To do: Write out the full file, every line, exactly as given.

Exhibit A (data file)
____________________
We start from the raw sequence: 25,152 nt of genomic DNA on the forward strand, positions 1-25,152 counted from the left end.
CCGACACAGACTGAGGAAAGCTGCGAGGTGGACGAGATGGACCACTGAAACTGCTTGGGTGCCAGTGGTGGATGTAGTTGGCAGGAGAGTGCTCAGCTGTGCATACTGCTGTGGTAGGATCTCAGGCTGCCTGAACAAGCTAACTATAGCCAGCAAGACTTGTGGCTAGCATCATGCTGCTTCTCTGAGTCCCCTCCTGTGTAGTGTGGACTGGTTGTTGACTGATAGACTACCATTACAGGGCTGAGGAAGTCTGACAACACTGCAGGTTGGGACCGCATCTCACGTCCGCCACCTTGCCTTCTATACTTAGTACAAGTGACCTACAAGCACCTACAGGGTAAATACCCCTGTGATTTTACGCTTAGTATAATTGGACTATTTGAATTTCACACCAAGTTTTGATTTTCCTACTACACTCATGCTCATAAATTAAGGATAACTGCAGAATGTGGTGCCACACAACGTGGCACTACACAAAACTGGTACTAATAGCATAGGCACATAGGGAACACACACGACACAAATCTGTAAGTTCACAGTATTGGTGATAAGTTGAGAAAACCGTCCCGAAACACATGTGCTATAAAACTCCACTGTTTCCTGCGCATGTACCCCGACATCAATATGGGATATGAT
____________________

We start from the raw sequence: 25,152 nt of genomic DNA on the forward strand, positions 1-25,152 counted from the left end.
CCGACACAGACTGAGGAAAGCTGCGAGGTGGACGAGATGGACCACTGAAACTGCTTGGGTGCCAGTGGTGGATGTAGTTGGCAGGAGAGTGCTCAGCTGTGCATACTGCTGTGGTAGGATCTCAGGCTGCCTGAACAAGCTAACTATAGCCAGCAAGACTTGTGGCTAGCATCATGCTGCTTCTCTGAGTCCCCTCCTGTGTAGTGTGGACTGGTTGTTGACTGATAGACTACCATTACAGGGCTGAGGAAGTCTGACAACACTGCAGGTTGGGACCGCATCTCACGTCCGCCACCTTGCCTTCTATACTTAGTACAAGTGACCTACAAGCACCTACAGGGTAAATACCCCTGTGATTTTACGCTTAGTATAATTGGACTATTTGAATTTCACACCAAGTTTTGATTTTCCTACTACACTCATGCTCATAAATTAAGGATAACTGCAGAATGTGGTGCCACACAACGTGGCACTACACAAAACTGGTACTAATAGCATAGGCACATAGGGAACACACACGACACAAATCTGTAAGTTCACAGTATTGGTGATAAGTTGAGAAAACCGTCCCGAAACACATGTGCTATAAAACTCCACTGTTTCCTGCGCATGTACCCCGACATCAATATGGGATATGAT